2. Up the Personalization
Now that you have fewer leads, personalization needs to increase. There are some who won’t be able to do this. For an ecommerce B2C, your number of leads may decrease from 10k to 2k. That’s still tons of leads.
For some B2Bs, it may go from 1,000 down to 100.
Take a few minutes to look up the contacts for those brands. Meaning, if you’re trying to sell to small restaurant chains—find out who’s making the decisions and look at their social accounts, activities, etc..
Look for things like:
- A favorite sports team
- Social activities
- Even the type of content they share
All of this can help you build rapport right from the subject line (and the first sentence).
3. Avoid Common Mistakes
Most emails don’t get answered, not because they’re cold, but because they’re bad. Bad meaning really bad.
Here are examples of the worst mistakes that people make which affects cold email open rate:
Irrelevant Subject Line: There are some tricks (like leaving the subject blank) that sometimes work. That said, you’ll want to keep one rule. What’s in the email is described in the subject line and what’s in the subject line is expounded in the email. Stick with this and you should be good.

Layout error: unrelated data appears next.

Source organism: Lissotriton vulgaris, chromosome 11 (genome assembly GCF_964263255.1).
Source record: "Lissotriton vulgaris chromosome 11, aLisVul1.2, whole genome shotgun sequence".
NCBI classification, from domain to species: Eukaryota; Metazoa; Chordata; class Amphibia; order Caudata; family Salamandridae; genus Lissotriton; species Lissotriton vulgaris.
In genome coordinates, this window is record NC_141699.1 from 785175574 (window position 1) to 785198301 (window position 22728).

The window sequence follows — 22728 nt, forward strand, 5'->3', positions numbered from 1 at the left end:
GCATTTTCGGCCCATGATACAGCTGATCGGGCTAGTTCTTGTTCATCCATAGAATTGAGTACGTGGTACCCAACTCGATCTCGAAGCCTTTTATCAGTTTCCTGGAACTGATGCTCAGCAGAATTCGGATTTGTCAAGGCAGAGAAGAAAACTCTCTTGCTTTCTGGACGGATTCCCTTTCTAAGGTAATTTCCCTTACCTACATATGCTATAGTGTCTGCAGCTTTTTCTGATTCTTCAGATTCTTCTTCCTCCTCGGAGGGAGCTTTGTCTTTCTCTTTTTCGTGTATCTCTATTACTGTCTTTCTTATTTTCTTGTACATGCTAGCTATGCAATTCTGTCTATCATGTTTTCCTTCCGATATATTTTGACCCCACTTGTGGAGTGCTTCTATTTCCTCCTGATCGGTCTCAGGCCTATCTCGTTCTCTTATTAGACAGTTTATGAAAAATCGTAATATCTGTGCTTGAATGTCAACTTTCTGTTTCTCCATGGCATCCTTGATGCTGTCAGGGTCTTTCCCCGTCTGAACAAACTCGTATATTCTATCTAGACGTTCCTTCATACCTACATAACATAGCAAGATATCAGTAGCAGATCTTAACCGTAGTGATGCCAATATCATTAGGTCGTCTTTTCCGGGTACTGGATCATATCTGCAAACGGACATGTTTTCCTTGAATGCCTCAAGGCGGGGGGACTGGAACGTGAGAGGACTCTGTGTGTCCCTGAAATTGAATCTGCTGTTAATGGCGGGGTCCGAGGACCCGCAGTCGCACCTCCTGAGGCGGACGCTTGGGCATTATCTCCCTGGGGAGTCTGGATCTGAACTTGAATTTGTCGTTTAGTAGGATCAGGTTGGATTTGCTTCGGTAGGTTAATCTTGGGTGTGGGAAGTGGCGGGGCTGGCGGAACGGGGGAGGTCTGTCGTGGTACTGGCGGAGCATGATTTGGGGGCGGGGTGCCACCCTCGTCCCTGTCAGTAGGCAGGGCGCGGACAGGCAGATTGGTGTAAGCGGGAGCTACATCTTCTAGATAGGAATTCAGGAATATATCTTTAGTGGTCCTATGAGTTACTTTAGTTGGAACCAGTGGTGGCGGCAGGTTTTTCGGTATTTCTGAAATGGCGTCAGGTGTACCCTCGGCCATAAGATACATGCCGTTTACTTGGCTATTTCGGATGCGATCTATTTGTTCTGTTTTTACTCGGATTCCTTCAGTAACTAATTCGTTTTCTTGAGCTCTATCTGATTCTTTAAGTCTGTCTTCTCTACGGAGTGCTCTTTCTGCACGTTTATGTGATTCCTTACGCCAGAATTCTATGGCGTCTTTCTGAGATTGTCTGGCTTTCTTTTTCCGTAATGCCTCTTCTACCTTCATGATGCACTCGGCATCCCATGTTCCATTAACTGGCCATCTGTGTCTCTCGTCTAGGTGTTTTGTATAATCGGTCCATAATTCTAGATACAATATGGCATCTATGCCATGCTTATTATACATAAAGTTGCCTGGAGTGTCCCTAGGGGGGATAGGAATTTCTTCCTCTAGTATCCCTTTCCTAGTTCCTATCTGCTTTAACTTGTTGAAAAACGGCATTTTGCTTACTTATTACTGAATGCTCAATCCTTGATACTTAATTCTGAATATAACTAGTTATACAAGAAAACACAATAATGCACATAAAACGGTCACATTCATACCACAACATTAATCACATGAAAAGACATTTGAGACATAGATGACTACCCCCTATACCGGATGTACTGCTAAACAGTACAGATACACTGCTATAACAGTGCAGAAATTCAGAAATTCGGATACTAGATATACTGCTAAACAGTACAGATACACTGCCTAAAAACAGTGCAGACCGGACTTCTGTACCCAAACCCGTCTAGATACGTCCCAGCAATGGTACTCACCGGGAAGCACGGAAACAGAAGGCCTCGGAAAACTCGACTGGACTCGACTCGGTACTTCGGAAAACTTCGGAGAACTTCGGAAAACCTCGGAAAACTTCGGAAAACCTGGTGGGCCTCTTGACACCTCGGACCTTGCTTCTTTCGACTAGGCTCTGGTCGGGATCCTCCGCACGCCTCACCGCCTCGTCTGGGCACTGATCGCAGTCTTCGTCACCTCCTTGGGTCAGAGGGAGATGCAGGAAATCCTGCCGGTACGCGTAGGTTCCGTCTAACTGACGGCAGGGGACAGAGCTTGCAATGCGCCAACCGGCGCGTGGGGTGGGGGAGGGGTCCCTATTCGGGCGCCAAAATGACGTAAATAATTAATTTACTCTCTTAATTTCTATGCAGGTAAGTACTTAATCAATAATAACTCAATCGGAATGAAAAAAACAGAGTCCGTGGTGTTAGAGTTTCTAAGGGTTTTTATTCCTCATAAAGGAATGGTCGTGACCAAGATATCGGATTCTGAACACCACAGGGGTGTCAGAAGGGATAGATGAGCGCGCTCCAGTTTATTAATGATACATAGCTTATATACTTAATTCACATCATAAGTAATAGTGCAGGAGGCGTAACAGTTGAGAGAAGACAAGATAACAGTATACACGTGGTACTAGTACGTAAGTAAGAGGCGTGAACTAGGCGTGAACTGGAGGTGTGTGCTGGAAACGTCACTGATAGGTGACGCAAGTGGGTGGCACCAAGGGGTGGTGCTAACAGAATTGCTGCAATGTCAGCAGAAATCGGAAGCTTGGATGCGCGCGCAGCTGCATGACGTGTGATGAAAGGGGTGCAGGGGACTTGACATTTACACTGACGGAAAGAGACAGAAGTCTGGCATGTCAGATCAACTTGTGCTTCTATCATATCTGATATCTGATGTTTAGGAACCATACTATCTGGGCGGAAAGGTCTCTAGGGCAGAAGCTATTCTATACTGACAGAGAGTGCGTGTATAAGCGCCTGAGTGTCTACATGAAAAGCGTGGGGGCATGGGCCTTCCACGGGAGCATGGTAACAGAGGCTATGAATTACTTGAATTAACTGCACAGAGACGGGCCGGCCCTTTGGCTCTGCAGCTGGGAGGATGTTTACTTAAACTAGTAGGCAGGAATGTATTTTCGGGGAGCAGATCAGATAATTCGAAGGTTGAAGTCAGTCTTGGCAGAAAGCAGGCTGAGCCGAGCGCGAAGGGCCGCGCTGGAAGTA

Poor First Sentence: Most email platforms allow users to see most of the first sentence of the email. This can be awesome if you know what you’re doing. It’s awful if you start with, “Hi, my name is [name] from [company name]. Get ready for a ride to the spam folder. Use this space to expound on your offer. Write the first sentence again and again until it’s compelling.
No Follow-Up: In the immortal words of William Edward Hickson, “Tis a lesson you should heed: Try, try again.” More on this in point five (it’s that important).
4. Stagger the Sending: This tip is way more recent. Google is in the process of changing the email game. We’ve recently seen things like prominent warnings about emails that come from outsiders and just sending more emails straight to the spam folder. It may be the tip of the cold outreach iceberg, but only time will tell.
The primary way we’ve seen people avoid these issues is to send the emails in smaller batches.